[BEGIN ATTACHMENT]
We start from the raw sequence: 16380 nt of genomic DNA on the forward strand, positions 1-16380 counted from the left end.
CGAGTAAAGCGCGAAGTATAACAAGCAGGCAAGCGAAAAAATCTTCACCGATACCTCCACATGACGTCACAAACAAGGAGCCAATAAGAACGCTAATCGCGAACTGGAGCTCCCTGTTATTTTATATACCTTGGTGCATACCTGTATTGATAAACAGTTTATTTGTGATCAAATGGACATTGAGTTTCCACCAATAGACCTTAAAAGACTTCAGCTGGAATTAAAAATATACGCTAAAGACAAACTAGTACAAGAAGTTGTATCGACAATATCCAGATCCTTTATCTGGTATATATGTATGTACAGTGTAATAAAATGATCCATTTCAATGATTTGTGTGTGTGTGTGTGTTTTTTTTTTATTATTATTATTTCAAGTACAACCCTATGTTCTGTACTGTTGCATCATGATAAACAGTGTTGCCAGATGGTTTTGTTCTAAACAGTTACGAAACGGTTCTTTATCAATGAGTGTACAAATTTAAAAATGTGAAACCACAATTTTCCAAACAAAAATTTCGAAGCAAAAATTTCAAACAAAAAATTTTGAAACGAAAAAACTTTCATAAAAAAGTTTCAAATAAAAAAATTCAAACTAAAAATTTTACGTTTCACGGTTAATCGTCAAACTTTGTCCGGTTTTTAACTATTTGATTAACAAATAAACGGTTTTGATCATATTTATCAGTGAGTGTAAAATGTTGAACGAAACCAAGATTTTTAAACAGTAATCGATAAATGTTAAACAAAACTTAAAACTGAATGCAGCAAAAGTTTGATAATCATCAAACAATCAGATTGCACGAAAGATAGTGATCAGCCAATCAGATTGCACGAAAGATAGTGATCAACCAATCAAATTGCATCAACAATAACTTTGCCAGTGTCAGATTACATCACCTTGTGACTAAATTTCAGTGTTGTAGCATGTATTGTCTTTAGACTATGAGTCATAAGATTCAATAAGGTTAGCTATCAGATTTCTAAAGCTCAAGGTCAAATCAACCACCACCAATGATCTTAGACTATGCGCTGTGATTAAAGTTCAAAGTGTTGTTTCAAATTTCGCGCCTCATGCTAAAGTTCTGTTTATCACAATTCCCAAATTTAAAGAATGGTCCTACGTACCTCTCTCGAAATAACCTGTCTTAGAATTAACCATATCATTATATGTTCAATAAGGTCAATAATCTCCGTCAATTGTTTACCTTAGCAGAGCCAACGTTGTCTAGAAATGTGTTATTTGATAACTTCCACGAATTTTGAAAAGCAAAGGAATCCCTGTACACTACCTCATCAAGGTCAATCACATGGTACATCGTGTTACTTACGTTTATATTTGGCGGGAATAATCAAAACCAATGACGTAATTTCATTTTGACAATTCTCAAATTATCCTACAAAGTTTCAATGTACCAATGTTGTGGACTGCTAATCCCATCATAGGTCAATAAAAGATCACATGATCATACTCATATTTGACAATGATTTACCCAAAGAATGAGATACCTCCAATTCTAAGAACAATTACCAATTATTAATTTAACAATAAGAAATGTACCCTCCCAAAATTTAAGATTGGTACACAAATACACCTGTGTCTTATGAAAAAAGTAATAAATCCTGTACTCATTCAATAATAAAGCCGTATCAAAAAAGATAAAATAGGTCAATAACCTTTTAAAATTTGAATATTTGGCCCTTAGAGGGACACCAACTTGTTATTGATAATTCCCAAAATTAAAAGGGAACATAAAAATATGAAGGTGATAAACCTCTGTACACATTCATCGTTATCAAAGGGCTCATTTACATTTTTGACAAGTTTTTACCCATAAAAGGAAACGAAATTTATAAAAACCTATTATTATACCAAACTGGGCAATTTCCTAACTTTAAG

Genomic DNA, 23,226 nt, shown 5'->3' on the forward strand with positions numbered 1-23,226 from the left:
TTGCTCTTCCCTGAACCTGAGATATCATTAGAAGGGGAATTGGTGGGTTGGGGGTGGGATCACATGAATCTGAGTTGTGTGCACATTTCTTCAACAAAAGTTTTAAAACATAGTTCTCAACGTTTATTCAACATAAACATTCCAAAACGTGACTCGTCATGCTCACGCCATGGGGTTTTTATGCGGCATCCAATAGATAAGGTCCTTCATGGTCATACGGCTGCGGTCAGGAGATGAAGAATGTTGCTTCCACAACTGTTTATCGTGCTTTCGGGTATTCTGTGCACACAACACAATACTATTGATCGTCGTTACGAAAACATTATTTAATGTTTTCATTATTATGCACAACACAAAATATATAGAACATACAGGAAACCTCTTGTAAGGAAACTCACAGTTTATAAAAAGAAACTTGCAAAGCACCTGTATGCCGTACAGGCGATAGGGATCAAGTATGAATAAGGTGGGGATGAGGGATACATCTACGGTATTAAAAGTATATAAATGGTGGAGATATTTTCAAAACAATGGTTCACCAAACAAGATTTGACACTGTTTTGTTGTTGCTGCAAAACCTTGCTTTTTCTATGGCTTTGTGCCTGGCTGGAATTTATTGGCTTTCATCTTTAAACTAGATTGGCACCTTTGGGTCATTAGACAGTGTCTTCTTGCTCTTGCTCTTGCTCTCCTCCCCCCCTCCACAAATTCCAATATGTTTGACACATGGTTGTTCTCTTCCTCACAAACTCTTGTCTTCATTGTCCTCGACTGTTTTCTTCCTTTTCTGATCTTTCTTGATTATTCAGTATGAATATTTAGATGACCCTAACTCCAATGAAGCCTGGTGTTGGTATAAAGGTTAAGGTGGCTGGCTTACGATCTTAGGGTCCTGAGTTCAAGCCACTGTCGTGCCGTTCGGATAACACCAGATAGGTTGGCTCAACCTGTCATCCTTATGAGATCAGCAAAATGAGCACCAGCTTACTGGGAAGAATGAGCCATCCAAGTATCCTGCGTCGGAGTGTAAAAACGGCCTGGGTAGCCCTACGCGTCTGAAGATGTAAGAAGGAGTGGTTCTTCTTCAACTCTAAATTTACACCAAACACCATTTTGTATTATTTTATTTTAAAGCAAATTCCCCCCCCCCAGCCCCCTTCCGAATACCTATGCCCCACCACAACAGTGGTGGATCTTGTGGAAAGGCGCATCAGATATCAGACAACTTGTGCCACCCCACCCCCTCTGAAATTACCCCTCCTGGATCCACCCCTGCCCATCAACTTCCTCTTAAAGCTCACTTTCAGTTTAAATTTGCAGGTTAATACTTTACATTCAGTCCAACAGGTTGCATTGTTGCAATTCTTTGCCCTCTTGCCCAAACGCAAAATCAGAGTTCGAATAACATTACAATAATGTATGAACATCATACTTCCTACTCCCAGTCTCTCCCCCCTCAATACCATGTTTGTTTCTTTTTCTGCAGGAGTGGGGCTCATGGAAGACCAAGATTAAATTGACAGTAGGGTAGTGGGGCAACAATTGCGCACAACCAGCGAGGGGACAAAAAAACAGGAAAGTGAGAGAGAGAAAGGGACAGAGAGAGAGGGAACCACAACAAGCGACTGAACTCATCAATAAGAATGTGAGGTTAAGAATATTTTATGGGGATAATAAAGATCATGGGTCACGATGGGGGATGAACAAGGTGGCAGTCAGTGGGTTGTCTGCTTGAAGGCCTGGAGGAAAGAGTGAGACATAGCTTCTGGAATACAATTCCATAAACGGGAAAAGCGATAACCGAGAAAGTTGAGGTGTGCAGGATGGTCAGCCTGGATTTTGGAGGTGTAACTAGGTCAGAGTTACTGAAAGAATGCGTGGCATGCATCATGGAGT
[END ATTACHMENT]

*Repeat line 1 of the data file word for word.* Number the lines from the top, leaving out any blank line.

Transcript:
We start from the raw sequence: 16380 nt of genomic DNA on the forward strand, positions 1-16380 counted from the left end.